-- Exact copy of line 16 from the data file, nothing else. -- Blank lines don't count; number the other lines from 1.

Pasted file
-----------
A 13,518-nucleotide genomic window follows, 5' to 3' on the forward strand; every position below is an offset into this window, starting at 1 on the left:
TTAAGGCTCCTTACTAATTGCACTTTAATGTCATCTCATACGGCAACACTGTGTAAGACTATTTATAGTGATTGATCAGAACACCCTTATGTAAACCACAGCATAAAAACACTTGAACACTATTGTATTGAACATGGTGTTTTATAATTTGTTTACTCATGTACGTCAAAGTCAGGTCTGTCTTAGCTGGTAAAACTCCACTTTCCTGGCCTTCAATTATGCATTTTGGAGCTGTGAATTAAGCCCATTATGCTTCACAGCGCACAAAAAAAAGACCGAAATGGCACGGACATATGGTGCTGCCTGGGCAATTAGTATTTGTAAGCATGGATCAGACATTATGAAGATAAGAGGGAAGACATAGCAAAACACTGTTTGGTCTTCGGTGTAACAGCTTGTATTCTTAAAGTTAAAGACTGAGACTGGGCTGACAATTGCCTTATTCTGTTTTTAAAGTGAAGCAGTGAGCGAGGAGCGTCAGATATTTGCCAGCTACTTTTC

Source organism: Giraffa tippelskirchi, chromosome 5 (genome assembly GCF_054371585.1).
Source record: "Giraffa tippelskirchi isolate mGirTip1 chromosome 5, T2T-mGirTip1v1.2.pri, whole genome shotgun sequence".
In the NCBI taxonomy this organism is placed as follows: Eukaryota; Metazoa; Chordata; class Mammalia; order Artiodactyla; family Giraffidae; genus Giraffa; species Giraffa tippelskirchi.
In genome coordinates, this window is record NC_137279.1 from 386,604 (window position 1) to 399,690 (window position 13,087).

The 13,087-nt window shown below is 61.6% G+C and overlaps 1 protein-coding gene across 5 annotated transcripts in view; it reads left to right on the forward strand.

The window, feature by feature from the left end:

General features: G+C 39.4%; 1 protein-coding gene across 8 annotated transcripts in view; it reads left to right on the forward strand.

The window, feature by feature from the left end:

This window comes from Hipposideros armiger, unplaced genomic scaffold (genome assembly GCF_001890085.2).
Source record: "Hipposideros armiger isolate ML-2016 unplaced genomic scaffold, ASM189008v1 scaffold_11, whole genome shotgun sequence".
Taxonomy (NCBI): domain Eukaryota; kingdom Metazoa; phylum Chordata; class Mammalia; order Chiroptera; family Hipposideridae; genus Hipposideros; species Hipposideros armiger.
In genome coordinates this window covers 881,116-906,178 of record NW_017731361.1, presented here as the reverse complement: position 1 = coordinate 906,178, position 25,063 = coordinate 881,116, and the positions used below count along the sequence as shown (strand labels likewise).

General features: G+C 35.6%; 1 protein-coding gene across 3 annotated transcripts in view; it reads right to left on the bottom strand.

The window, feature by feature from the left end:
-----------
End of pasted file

The window, feature by feature from the left end: